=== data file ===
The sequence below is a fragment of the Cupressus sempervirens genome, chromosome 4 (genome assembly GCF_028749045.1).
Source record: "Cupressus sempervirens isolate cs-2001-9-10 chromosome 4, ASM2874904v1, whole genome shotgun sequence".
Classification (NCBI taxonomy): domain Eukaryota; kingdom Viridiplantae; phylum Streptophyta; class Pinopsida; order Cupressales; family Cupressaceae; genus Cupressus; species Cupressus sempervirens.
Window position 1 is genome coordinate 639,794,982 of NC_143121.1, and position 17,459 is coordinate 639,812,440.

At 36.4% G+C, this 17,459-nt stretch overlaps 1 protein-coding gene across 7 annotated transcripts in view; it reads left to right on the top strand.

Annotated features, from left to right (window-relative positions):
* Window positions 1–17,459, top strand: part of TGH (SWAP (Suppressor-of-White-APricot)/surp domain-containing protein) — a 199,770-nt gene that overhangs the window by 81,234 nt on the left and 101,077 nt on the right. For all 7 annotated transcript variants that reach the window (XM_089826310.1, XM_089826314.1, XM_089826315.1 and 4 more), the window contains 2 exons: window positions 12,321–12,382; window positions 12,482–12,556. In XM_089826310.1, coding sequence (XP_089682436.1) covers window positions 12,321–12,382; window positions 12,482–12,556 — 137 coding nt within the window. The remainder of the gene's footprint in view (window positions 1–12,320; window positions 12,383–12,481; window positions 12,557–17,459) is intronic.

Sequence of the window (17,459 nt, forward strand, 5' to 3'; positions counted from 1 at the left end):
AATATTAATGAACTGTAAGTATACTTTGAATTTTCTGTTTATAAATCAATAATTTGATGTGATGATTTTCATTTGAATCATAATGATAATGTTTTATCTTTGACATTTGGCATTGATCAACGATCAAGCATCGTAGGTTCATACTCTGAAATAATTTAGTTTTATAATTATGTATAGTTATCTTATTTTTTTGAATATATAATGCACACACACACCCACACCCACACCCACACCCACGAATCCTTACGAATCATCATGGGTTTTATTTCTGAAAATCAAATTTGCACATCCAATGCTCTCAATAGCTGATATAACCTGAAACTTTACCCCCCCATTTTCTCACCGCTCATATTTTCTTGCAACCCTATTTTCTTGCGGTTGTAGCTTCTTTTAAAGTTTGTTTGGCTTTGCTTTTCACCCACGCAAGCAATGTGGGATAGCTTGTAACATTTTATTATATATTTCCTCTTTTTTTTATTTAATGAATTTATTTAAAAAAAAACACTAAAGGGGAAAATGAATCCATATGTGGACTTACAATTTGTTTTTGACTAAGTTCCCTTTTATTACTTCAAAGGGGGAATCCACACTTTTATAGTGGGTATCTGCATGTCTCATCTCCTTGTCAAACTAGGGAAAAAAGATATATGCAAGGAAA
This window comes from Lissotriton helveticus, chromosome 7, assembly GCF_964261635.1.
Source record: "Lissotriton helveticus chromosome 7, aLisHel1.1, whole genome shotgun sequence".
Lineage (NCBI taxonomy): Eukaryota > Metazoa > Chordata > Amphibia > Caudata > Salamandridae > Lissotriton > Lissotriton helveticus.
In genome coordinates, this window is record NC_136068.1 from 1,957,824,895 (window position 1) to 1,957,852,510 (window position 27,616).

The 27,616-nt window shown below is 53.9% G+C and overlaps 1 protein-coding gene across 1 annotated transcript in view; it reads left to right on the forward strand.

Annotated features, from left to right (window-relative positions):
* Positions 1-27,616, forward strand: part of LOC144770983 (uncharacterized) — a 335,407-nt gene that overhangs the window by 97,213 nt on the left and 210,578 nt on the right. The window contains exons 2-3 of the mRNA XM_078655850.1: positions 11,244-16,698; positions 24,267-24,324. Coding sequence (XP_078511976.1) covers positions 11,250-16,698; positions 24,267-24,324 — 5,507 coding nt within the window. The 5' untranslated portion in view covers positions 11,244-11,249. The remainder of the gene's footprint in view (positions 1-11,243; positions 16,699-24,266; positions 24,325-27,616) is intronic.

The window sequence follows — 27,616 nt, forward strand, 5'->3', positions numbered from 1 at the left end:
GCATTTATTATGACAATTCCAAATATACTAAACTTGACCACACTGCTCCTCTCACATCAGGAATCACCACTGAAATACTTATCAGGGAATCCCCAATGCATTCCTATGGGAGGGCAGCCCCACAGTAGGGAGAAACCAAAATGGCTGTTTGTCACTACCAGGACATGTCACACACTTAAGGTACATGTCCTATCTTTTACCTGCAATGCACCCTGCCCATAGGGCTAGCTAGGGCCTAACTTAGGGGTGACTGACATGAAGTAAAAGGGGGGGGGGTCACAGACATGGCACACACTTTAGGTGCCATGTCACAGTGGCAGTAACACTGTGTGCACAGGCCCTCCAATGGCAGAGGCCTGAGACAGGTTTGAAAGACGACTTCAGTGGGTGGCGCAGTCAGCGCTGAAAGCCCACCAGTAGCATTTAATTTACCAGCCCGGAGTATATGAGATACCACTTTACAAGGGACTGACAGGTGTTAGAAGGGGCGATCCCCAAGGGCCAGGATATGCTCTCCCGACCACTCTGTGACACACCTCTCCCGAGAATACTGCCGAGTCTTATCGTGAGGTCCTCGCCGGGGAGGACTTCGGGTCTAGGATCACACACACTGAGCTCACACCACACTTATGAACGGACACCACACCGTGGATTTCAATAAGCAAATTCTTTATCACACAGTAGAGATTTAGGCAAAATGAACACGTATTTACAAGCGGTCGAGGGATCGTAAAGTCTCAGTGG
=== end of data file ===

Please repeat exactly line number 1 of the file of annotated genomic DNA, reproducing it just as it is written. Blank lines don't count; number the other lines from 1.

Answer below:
The sequence below is a fragment of the Cupressus sempervirens genome, chromosome 4 (genome assembly GCF_028749045.1).